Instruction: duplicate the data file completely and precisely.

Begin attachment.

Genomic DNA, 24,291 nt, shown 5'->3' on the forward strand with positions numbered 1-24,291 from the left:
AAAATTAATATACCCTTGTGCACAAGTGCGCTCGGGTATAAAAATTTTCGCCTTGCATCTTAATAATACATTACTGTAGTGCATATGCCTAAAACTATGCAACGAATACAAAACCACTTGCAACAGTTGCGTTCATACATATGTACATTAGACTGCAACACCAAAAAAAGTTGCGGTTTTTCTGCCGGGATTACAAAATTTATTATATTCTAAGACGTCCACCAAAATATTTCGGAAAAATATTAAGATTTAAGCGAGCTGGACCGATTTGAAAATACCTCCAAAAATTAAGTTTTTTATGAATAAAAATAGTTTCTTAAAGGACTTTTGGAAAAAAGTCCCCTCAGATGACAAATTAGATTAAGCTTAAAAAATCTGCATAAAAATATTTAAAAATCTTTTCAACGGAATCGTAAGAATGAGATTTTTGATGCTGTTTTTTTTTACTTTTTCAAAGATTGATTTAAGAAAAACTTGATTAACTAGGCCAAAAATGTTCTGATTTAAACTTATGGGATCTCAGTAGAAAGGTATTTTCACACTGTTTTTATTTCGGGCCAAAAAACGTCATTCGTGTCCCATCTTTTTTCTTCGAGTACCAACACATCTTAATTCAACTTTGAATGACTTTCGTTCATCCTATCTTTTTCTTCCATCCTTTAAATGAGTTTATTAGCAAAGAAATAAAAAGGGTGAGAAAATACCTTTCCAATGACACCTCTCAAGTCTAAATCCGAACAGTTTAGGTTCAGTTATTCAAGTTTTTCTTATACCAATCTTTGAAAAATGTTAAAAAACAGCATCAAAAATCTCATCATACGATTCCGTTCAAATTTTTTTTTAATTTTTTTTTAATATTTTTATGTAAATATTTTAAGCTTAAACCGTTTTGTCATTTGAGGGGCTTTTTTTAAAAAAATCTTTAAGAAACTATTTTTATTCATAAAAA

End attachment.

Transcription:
Genomic DNA, 24,291 nt, shown 5'->3' on the forward strand with positions numbered 1-24,291 from the left:
AAAATTAATATACCCTTGTGCACAAGTGCGCTCGGGTATAAAAATTTTCGCCTTGCATCTTAATAATACATTACTGTAGTGCATATGCCTAAAACTATGCAACGAATACAAAACCACTTGCAACAGTTGCGTTCATACATATGTACATTAGACTGCAACACCAAAAAAAGTTGCGGTTTTTCTGCCGGGATTACAAAATTTATTATATTCTAAGACGTCCACCAAAATATTTCGGAAAAATATTAAGATTTAAGCGAGCTGGACCGATTTGAAAATACCTCCAAAAATTAAGTTTTTTATGAATAAAAATAGTTTCTTAAAGGACTTTTGGAAAAAAGTCCCCTCAGATGACAAATTAGATTAAGCTTAAAAAATCTGCATAAAAATATTTAAAAATCTTTTCAACGGAATCGTAAGAATGAGATTTTTGATGCTGTTTTTTTTTACTTTTTCAAAGATTGATTTAAGAAAAACTTGATTAACTAGGCCAAAAATGTTCTGATTTAAACTTATGGGATCTCAGTAGAAAGGTATTTTCACACTGTTTTTATTTCGGGCCAAAAAACGTCATTCGTGTCCCATCTTTTTTCTTCGAGTACCAACACATCTTAATTCAACTTTGAATGACTTTCGTTCATCCTATCTTTTTCTTCCATCCTTTAAATGAGTTTATTAGCAAAGAAATAAAAAGGGTGAGAAAATACCTTTCCAATGACACCTCTCAAGTCTAAATCCGAACAGTTTAGGTTCAGTTATTCAAGTTTTTCTTATACCAATCTTTGAAAAATGTTAAAAAACAGCATCAAAAATCTCATCATACGATTCCGTTCAAATTTTTTTTTAATTTTTTTTTAATATTTTTATGTAAATATTTTAAGCTTAAACCGTTTTGTCATTTGAGGGGCTTTTTTTAAAAAAATCTTTAAGAAACTATTTTTATTCATAAAAA